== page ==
Risper explained that being fully Catholic is what brought her closer to Christ, and being a missionary allowed her to do that. “It’s still a journey, (but) it’s helped me grow deeper in my faith.”

The missionaries recently met with the Varsity Catholic student leaders, four men and six women, who are dedicated athletes and Catholics. 

“It’s not necessarily these students are just trying to come to us and receive from us,” he said, “but they’re actually wanting to take leadership.  They, themselves, have met Christ, and want to help others.” Wiedel said the student athletes realize the need within the athletic department, and they want to fill it. 

Although “Catholic” is in the name, Varsity Catholic is not restrictive. 

“I have a lot of girls who aren’t Catholic at all who come to Bible study and want to get involved,” Risper said. “It doesn’t matter what your faith background is, because everyone desires to be loved and desires to feel belonged, and so I think that’s really at the heart of what we’re doing.” 

The missionaries and student leaders recently discussed RCIA at one of their meetings.  Risper said, “we talked about RCIA and how beautiful that is of an opportunity to go deeper, to learn about Christianity, just the historical, scriptural, you know, everything, but almost every year we’ve had an athlete come to RCIA and enter into the Church, and so that’s been a huge blessing.”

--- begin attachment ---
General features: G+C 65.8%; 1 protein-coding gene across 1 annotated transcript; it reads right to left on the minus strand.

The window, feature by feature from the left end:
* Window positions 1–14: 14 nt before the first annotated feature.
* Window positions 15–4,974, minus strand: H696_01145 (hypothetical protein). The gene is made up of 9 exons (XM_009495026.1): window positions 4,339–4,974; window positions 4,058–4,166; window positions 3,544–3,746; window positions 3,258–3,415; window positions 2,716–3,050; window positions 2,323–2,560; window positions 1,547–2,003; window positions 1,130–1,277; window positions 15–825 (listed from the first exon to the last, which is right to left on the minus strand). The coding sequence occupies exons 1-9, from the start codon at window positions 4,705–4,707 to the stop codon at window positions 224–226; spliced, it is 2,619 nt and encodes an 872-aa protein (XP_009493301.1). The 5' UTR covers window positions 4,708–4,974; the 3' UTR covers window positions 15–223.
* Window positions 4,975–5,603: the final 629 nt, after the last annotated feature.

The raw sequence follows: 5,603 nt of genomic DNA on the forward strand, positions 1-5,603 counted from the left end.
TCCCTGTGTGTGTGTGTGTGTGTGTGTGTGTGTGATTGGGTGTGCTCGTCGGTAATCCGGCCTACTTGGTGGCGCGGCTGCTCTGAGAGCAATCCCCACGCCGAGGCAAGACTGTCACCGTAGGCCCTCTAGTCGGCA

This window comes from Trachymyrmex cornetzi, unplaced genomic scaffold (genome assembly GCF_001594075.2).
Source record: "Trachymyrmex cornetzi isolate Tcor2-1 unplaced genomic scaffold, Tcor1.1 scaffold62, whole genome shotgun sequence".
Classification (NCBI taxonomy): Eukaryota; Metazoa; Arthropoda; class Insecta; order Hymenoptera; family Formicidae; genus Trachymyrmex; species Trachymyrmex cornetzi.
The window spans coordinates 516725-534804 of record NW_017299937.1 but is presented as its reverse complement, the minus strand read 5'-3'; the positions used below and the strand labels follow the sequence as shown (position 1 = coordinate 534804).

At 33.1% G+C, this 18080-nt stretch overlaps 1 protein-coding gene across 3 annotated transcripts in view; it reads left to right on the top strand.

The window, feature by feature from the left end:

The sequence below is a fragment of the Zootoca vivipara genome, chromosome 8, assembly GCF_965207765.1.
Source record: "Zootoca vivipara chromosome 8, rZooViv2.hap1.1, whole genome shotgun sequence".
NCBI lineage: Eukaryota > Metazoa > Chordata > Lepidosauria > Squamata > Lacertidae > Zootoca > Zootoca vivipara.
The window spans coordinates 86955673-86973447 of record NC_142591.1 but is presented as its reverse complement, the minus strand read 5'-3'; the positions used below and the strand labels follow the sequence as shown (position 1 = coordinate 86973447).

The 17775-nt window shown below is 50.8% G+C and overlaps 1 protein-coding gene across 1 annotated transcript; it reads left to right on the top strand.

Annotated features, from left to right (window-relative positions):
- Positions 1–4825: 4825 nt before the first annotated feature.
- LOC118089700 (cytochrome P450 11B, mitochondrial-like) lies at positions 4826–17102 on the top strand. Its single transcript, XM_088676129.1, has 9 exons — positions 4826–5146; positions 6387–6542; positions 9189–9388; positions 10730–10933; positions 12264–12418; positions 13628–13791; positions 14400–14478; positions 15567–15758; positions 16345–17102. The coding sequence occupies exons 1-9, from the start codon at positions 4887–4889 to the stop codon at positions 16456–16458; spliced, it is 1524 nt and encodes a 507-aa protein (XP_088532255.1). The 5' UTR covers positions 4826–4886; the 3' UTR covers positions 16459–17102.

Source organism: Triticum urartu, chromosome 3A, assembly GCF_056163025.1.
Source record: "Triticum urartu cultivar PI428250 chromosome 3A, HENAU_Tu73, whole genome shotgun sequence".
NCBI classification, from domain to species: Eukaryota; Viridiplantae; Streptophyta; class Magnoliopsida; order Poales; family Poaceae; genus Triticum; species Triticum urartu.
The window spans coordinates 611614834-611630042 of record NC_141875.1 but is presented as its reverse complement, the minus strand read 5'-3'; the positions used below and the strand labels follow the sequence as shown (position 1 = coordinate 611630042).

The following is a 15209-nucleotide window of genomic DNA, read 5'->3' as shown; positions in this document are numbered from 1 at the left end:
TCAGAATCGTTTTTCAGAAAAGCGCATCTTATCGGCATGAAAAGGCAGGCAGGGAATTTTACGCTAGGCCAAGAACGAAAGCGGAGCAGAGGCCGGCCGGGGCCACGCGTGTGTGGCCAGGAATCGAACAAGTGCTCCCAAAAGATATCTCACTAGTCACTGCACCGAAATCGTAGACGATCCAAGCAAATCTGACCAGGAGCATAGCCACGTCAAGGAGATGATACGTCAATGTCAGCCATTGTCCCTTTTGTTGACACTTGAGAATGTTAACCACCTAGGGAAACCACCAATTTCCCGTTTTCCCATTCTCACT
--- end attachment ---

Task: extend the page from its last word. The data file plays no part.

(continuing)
Likewise, Varsity Catholic is not restricted to the University of Nebraska-Lincoln. One of the student leaders is an athlete at Nebraska Wesleyan University. 

Risper said, “a lot of times, as athletes, people see you as just your body – what you can do physically, how high you can jump, how fast you can run – and sometimes you feel like the spiritual side of you is just not getting fed.”  Risper talked about the similarities between sports and spiritual lives, like perseverance, dedication, and commitment, and explained how one can be used as a tool to grow in the other. “It’s not until they (athletes) start to go deeper in their faith that they see, ‘wow, all these virtues that I’m growing in my sport, it’s actually for my faith life; this is where I’m actually going to thrive and be who God created me to be.’”

“The reality is that the human person is fully alive in Christ and that is the same for an athlete,” Wiedel continued.  “They start to see all these connections, especially when you challenge them.”

Nebraska volleyball players Sydney Townsend and Annika Albrecht accepted that challenge by living out their faith, both on and off the court.  Through Varsity Catholic, they attend and help lead Bible studies, join with other athletes to discuss and develop their faith, and give to the community.

“We went on a mission trip last Christmas break, to Puerto Rico, and coached volleyball for the girls down there,” Townsend said. 

The two volleyball players constantly see the connection between sports and faith.

“In sports, you struggle, but that helps you succeed,” Albrecht said.  “That happens in our prayer life, and that happens in life in general: you fail, and you overcome, and you go to confession, and you come out better – you come out stronger.”

“We talk about that, too, in Bible studies,” Townsend added, “and we did that in Puerto Rico.”

Risper said, “that’s the one thing I really talk to a lot of the female athletes about, is just using the gifts and talents that God has given you to love God and love people, and let that be your main focus,” she laughed, “no pun intended.”

Editor’s note: Visitors are welcome at the Newman Center this Sunday, Sept. 13 from 2 to 4 p.m. Click here for more information, and future dates.